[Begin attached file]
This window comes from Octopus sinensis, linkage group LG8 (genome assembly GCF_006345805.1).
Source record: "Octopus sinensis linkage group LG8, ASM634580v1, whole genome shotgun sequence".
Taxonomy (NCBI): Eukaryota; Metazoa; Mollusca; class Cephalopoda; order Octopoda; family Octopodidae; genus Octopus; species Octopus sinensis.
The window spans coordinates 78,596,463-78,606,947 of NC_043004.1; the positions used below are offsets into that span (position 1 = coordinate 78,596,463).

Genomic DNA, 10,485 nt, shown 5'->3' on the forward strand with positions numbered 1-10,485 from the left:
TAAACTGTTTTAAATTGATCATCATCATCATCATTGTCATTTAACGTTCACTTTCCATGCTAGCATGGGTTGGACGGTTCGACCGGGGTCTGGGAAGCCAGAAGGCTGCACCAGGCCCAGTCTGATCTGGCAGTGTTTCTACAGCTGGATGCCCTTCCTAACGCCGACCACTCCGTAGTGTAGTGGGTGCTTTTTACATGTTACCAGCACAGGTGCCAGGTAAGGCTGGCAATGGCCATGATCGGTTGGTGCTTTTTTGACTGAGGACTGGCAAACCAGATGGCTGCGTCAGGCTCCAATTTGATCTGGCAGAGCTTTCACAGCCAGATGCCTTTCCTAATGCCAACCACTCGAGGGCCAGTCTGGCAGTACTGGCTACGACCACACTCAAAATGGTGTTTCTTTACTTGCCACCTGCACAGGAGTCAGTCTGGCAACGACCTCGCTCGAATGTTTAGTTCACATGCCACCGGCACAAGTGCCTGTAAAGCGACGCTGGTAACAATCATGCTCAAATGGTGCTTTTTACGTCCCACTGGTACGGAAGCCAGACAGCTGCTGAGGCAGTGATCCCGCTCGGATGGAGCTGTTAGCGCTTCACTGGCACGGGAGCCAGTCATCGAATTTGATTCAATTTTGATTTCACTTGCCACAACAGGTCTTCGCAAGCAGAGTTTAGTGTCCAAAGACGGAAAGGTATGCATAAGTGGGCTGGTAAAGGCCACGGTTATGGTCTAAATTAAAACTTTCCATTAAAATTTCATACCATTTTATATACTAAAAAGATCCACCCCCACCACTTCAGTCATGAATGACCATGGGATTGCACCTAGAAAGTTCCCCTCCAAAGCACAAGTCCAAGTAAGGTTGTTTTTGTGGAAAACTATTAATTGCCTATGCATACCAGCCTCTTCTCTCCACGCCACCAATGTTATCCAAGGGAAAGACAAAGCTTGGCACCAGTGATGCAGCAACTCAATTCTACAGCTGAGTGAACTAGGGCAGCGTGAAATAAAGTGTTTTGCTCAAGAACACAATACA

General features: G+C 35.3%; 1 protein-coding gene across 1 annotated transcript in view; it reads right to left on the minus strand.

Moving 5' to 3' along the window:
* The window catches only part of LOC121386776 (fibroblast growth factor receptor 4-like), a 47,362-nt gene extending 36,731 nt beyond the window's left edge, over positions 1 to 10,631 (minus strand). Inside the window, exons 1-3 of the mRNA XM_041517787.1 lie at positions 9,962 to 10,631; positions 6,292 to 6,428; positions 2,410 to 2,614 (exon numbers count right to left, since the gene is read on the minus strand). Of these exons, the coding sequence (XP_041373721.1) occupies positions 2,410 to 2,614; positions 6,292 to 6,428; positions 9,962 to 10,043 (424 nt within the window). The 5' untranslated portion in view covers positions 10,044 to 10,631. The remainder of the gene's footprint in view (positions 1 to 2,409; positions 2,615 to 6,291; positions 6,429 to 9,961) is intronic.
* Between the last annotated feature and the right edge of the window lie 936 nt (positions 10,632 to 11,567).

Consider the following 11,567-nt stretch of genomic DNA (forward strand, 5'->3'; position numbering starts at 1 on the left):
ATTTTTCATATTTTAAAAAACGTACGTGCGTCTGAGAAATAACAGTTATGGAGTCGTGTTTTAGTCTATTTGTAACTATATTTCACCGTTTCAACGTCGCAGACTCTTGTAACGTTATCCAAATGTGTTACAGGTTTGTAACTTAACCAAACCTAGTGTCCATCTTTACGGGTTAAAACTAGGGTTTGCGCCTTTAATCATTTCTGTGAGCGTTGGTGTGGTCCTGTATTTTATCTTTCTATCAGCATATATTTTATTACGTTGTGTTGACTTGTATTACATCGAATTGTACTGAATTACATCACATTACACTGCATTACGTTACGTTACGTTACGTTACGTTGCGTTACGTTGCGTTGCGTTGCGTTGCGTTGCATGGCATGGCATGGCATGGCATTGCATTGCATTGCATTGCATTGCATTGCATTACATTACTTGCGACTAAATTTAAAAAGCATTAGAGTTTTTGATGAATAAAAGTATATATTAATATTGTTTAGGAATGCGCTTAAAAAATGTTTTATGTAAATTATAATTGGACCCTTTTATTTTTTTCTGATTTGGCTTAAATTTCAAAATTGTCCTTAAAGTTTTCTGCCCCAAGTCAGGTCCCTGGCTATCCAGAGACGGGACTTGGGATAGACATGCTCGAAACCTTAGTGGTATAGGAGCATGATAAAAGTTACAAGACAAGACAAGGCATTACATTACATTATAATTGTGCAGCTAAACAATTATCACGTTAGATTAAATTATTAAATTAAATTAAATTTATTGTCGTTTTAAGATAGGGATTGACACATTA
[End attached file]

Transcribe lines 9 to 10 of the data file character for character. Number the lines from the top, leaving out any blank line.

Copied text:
* The window catches only part of LOC121386776 (fibroblast growth factor receptor 4-like), a 47,362-nt gene extending 36,731 nt beyond the window's left edge, over positions 1 to 10,631 (minus strand). Inside the window, exons 1-3 of the mRNA XM_041517787.1 lie at positions 9,962 to 10,631; positions 6,292 to 6,428; positions 2,410 to 2,614 (exon numbers count right to left, since the gene is read on the minus strand). Of these exons, the coding sequence (XP_041373721.1) occupies positions 2,410 to 2,614; positions 6,292 to 6,428; positions 9,962 to 10,043 (424 nt within the window). The 5' untranslated portion in view covers positions 10,044 to 10,631. The remainder of the gene's footprint in view (positions 1 to 2,409; positions 2,615 to 6,291; positions 6,429 to 9,961) is intronic.
* Between the last annotated feature and the right edge of the window lie 936 nt (positions 10,632 to 11,567).